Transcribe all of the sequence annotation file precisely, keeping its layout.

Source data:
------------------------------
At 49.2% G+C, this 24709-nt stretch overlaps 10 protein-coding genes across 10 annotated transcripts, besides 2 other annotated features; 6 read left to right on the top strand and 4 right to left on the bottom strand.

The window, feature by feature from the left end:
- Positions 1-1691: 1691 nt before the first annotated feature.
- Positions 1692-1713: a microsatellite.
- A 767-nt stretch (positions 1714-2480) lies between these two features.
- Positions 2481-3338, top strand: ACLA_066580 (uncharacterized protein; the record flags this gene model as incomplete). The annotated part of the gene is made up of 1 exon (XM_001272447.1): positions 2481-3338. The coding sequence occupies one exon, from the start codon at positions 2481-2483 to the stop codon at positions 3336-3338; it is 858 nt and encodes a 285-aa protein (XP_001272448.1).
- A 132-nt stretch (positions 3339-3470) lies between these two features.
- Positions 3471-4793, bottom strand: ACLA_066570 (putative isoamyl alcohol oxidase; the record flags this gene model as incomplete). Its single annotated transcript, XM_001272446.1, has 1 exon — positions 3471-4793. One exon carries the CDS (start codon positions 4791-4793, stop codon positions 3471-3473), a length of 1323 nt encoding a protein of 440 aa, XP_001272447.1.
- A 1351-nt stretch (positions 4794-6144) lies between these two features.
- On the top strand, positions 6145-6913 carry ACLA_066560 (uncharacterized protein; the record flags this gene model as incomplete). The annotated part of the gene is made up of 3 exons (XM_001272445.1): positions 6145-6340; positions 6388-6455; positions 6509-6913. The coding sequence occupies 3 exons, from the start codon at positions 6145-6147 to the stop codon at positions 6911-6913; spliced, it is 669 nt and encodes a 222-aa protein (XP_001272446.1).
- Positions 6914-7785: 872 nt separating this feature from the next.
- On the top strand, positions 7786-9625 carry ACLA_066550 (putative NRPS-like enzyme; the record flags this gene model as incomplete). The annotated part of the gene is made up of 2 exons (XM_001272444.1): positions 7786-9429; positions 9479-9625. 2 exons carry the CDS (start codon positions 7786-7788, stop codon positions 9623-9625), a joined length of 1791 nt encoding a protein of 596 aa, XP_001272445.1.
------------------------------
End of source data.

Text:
At 49.2% G+C, this 24709-nt stretch overlaps 10 protein-coding genes across 10 annotated transcripts, besides 2 other annotated features; 6 read left to right on the top strand and 4 right to left on the bottom strand.

The window, feature by feature from the left end:
- Positions 1-1691: 1691 nt before the first annotated feature.
- Positions 1692-1713: a microsatellite.
- A 767-nt stretch (positions 1714-2480) lies between these two features.
- Positions 2481-3338, top strand: ACLA_066580 (uncharacterized protein; the record flags this gene model as incomplete). The annotated part of the gene is made up of 1 exon (XM_001272447.1): positions 2481-3338. The coding sequence occupies one exon, from the start codon at positions 2481-2483 to the stop codon at positions 3336-3338; it is 858 nt and encodes a 285-aa protein (XP_001272448.1).
- A 132-nt stretch (positions 3339-3470) lies between these two features.
- Positions 3471-4793, bottom strand: ACLA_066570 (putative isoamyl alcohol oxidase; the record flags this gene model as incomplete). Its single annotated transcript, XM_001272446.1, has 1 exon — positions 3471-4793. One exon carries the CDS (start codon positions 4791-4793, stop codon positions 3471-3473), a length of 1323 nt encoding a protein of 440 aa, XP_001272447.1.
- A 1351-nt stretch (positions 4794-6144) lies between these two features.
- On the top strand, positions 6145-6913 carry ACLA_066560 (uncharacterized protein; the record flags this gene model as incomplete). The annotated part of the gene is made up of 3 exons (XM_001272445.1): positions 6145-6340; positions 6388-6455; positions 6509-6913. The coding sequence occupies 3 exons, from the start codon at positions 6145-6147 to the stop codon at positions 6911-6913; spliced, it is 669 nt and encodes a 222-aa protein (XP_001272446.1).
- Positions 6914-7785: 872 nt separating this feature from the next.
- On the top strand, positions 7786-9625 carry ACLA_066550 (putative NRPS-like enzyme; the record flags this gene model as incomplete). The annotated part of the gene is made up of 2 exons (XM_001272444.1): positions 7786-9429; positions 9479-9625. 2 exons carry the CDS (start codon positions 7786-7788, stop codon positions 9623-9625), a joined length of 1791 nt encoding a protein of 596 aa, XP_001272445.1.